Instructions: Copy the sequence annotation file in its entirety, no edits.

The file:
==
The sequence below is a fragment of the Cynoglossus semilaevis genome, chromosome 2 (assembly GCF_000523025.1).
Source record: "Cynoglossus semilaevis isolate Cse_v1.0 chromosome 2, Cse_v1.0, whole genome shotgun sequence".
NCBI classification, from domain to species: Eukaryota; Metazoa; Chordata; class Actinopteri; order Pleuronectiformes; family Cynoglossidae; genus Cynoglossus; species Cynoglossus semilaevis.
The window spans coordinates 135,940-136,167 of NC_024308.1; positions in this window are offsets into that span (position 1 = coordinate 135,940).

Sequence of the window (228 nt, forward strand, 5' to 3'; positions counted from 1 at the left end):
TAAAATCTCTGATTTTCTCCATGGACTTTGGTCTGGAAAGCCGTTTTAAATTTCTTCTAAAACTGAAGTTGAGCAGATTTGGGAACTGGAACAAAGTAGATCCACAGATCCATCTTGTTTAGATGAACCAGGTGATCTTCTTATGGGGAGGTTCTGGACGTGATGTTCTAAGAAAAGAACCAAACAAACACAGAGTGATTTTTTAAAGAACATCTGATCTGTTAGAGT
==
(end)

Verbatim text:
The sequence below is a fragment of the Cynoglossus semilaevis genome, chromosome 2 (assembly GCF_000523025.1).
Source record: "Cynoglossus semilaevis isolate Cse_v1.0 chromosome 2, Cse_v1.0, whole genome shotgun sequence".
NCBI classification, from domain to species: Eukaryota; Metazoa; Chordata; class Actinopteri; order Pleuronectiformes; family Cynoglossidae; genus Cynoglossus; species Cynoglossus semilaevis.
The window spans coordinates 135,940-136,167 of NC_024308.1; positions in this window are offsets into that span (position 1 = coordinate 135,940).

Sequence of the window (228 nt, forward strand, 5' to 3'; positions counted from 1 at the left end):
TAAAATCTCTGATTTTCTCCATGGACTTTGGTCTGGAAAGCCGTTTTAAATTTCTTCTAAAACTGAAGTTGAGCAGATTTGGGAACTGGAACAAAGTAGATCCACAGATCCATCTTGTTTAGATGAACCAGGTGATCTTCTTATGGGGAGGTTCTGGACGTGATGTTCTAAGAAAAGAACCAAACAAACACAGAGTGATTTTTTAAAGAACATCTGATCTGTTAGAGT